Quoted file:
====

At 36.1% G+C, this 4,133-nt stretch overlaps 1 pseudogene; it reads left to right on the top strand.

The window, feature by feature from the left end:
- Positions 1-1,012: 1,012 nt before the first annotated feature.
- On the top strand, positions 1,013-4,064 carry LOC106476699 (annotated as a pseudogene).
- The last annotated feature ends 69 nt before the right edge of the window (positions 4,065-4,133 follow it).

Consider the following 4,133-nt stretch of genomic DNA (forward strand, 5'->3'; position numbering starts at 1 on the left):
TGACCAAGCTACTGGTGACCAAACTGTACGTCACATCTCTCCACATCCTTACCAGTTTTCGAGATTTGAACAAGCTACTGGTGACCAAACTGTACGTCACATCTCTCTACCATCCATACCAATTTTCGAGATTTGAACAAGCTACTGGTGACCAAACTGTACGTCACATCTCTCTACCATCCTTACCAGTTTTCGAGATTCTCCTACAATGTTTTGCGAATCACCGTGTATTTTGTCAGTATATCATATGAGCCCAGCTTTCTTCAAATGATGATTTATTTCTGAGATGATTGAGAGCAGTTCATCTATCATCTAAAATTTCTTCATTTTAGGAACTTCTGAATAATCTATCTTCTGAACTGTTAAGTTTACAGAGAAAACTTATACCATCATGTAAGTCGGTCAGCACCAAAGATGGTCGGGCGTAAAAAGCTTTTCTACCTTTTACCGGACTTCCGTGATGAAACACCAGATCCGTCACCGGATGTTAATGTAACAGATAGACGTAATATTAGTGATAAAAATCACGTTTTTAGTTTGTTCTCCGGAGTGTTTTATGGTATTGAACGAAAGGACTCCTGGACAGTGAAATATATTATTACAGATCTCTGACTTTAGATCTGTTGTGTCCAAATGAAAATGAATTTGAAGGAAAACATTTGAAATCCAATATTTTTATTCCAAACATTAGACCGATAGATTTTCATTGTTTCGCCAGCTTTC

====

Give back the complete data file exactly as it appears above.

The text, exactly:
At 36.1% G+C, this 4,133-nt stretch overlaps 1 pseudogene; it reads left to right on the top strand.

The window, feature by feature from the left end:
- Positions 1-1,012: 1,012 nt before the first annotated feature.
- On the top strand, positions 1,013-4,064 carry LOC106476699 (annotated as a pseudogene).
- The last annotated feature ends 69 nt before the right edge of the window (positions 4,065-4,133 follow it).

Consider the following 4,133-nt stretch of genomic DNA (forward strand, 5'->3'; position numbering starts at 1 on the left):
TGACCAAGCTACTGGTGACCAAACTGTACGTCACATCTCTCCACATCCTTACCAGTTTTCGAGATTTGAACAAGCTACTGGTGACCAAACTGTACGTCACATCTCTCTACCATCCATACCAATTTTCGAGATTTGAACAAGCTACTGGTGACCAAACTGTACGTCACATCTCTCTACCATCCTTACCAGTTTTCGAGATTCTCCTACAATGTTTTGCGAATCACCGTGTATTTTGTCAGTATATCATATGAGCCCAGCTTTCTTCAAATGATGATTTATTTCTGAGATGATTGAGAGCAGTTCATCTATCATCTAAAATTTCTTCATTTTAGGAACTTCTGAATAATCTATCTTCTGAACTGTTAAGTTTACAGAGAAAACTTATACCATCATGTAAGTCGGTCAGCACCAAAGATGGTCGGGCGTAAAAAGCTTTTCTACCTTTTACCGGACTTCCGTGATGAAACACCAGATCCGTCACCGGATGTTAATGTAACAGATAGACGTAATATTAGTGATAAAAATCACGTTTTTAGTTTGTTCTCCGGAGTGTTTTATGGTATTGAACGAAAGGACTCCTGGACAGTGAAATATATTATTACAGATCTCTGACTTTAGATCTGTTGTGTCCAAATGAAAATGAATTTGAAGGAAAACATTTGAAATCCAATATTTTTATTCCAAACATTAGACCGATAGATTTTCATTGTTTCGCCAGCTTTC